To Store Winter Squash:

Place whole winter squash on top of thick pads of newspapers in a cool, dry, well-ventilated location, preferably between 45 and 50 degrees F. Check on a regular basis for rot and use within three to six months depending on variety of squash.

Refrigerate tightly wrapped cut pieces of winter squash, such as banana, and use within 5 days.

Once a squash is cooked (by steaming or baking), the flesh of the squash can be stored frozen until needed.

To Prepare and Use Winter Squash:

Delicata and red Kabocha squash

Look for squash that feels heavy for its size and has hard, deep-colored skin free from blemishes.  All varieties are great for puréeing, roasting and baking. Once squash is cooked and mashed, it can be used in soups, main dishes, vegetable side dishes, even breads, muffins, custards and pies.

Cooking Winter Squash:

Winter squash can be cut in halves or pieces.

Dress any cooked winter squash with butter and herbs, a cream sauce, cheese sauce, maple syrup and nuts, marinara sauce or stewed fruit.

Any type of mashed or pureed squash can be used in the place of canned pumpkin in soups, pies, cookies or quick breads. Chunks of squash can be added to soups, stews and casseroles.

Preparing Winter Squash: First remove fibers and seeds. Wash the exterior of the squash just before using. The seeds are scooped out before (I do this before) or after cooking. Then bake, steam, or boil the squash.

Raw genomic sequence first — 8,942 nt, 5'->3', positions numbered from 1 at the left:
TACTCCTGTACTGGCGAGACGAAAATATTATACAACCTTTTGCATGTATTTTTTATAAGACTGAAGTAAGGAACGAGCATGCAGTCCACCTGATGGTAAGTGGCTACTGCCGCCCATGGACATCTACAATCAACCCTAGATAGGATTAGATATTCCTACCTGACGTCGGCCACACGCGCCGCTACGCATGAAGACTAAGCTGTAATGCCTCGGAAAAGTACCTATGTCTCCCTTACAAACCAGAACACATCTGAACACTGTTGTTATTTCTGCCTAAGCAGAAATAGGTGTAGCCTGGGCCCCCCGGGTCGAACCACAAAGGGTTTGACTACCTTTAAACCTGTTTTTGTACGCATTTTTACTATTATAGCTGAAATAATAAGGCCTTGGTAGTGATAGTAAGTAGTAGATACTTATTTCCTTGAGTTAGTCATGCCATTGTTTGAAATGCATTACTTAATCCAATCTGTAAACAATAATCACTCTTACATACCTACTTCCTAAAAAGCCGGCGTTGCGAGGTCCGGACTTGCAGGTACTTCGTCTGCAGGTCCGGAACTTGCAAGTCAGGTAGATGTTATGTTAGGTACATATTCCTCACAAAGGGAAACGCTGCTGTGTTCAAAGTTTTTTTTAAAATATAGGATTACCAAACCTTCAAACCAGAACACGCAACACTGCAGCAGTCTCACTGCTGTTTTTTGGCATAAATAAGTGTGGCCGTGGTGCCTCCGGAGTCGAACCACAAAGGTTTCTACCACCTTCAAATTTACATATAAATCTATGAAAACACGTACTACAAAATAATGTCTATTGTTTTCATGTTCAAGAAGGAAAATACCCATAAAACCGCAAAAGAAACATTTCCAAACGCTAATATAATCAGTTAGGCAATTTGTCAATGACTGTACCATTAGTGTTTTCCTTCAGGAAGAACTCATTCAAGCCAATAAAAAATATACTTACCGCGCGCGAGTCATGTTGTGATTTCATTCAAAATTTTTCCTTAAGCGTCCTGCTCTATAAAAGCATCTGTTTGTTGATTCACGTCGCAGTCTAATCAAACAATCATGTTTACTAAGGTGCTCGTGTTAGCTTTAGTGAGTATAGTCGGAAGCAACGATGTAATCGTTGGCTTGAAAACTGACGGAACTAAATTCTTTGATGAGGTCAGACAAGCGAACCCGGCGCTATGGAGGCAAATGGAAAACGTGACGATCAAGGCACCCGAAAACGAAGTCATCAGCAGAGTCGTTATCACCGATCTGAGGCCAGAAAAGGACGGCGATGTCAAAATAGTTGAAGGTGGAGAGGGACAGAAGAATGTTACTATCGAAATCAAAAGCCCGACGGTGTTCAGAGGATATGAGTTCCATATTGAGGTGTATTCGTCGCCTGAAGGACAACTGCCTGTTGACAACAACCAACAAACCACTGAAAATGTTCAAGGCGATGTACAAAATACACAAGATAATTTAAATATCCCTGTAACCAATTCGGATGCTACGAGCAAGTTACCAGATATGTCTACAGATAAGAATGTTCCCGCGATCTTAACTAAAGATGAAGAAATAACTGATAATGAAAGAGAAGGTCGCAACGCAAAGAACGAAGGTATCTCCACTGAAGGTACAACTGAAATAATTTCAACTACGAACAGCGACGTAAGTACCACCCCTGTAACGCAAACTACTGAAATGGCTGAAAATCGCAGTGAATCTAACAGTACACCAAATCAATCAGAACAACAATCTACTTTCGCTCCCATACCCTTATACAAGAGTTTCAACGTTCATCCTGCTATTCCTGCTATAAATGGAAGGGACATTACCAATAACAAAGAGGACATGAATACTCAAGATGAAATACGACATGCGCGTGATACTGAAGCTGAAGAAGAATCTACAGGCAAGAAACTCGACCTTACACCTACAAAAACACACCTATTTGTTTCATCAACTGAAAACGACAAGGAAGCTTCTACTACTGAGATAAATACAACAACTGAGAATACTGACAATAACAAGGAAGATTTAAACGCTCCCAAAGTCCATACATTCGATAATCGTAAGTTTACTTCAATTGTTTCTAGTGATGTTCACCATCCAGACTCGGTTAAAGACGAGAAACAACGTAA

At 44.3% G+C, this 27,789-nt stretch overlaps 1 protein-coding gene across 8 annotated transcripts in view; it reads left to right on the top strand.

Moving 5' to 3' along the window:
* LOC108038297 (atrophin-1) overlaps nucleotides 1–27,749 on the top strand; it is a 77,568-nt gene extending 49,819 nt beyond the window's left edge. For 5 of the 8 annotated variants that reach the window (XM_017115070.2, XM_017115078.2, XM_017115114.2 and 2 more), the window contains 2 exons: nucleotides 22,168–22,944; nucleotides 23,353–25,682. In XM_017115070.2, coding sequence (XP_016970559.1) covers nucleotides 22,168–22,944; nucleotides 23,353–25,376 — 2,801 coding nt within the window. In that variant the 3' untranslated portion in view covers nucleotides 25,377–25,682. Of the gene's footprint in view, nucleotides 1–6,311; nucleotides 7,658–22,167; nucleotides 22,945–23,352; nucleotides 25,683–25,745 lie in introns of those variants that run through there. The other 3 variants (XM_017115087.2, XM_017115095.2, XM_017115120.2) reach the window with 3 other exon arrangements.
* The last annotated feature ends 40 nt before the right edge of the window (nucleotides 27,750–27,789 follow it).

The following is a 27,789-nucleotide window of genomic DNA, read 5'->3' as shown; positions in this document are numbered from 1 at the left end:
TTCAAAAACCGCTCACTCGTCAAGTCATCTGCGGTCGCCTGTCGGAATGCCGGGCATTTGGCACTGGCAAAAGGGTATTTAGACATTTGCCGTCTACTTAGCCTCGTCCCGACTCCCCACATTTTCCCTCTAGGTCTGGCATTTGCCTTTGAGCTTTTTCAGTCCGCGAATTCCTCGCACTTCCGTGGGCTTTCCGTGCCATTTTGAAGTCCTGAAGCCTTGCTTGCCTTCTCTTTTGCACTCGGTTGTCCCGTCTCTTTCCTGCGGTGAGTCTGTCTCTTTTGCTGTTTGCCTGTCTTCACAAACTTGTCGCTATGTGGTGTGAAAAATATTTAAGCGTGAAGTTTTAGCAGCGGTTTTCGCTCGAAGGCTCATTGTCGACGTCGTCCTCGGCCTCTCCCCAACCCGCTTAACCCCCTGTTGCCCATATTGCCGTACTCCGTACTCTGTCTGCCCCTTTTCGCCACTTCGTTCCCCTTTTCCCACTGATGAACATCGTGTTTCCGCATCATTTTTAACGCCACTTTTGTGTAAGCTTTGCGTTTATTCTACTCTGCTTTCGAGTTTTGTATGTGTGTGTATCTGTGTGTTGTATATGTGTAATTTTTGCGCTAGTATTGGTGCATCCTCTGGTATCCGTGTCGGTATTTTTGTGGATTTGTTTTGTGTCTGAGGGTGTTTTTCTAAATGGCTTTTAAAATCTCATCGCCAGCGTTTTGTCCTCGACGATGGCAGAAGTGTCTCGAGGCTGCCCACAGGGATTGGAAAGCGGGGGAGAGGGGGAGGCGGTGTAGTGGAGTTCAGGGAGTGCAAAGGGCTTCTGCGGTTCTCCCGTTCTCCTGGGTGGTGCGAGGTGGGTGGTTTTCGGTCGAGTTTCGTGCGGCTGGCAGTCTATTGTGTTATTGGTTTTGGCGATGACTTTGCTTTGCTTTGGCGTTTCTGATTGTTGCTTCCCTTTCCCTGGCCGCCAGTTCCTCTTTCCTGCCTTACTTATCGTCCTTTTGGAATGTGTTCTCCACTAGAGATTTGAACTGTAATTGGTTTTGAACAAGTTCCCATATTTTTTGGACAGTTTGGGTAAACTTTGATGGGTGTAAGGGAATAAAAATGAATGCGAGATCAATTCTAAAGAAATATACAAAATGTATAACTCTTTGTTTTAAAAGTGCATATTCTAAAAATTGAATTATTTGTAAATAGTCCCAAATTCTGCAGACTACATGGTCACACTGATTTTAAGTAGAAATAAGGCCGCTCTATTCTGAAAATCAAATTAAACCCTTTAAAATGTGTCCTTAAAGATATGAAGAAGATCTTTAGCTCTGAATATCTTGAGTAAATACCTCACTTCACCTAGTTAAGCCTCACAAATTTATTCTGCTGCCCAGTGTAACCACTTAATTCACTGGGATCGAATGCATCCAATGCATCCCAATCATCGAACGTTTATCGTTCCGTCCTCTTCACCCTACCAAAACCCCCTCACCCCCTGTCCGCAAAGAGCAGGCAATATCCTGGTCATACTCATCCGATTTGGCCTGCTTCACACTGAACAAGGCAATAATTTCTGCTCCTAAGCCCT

Using Water When Cooking Winter Squash: When water is used in cooking the squash, the quantity of water should be kept small (1 inch) to avoid losing flavor and nutrients.

Peeling Winter Squash:  Because this rind makes most squash difficult to peel, it’s easier to cook the unpeeled squash, and then scoop out the cooked flesh. As many recipes do require peeling (and cutting) first. Use a vegetable peeler to remove the skin and when cutting hard winter squashes

Cutting Winter Squash:  Winter squash have a hard skin and flesh (this includes acorn, buttercup, butternut, calabaza, delicate, Hubbard, spaghetti, sweet dumpling, and Turban, as well as pumpkin).

To cut winter squash in half, grasp the squash firmly and use a sharp knife to slice through to the center. Then flip and cut the other side until the squash falls open. Remove and discard the seeds.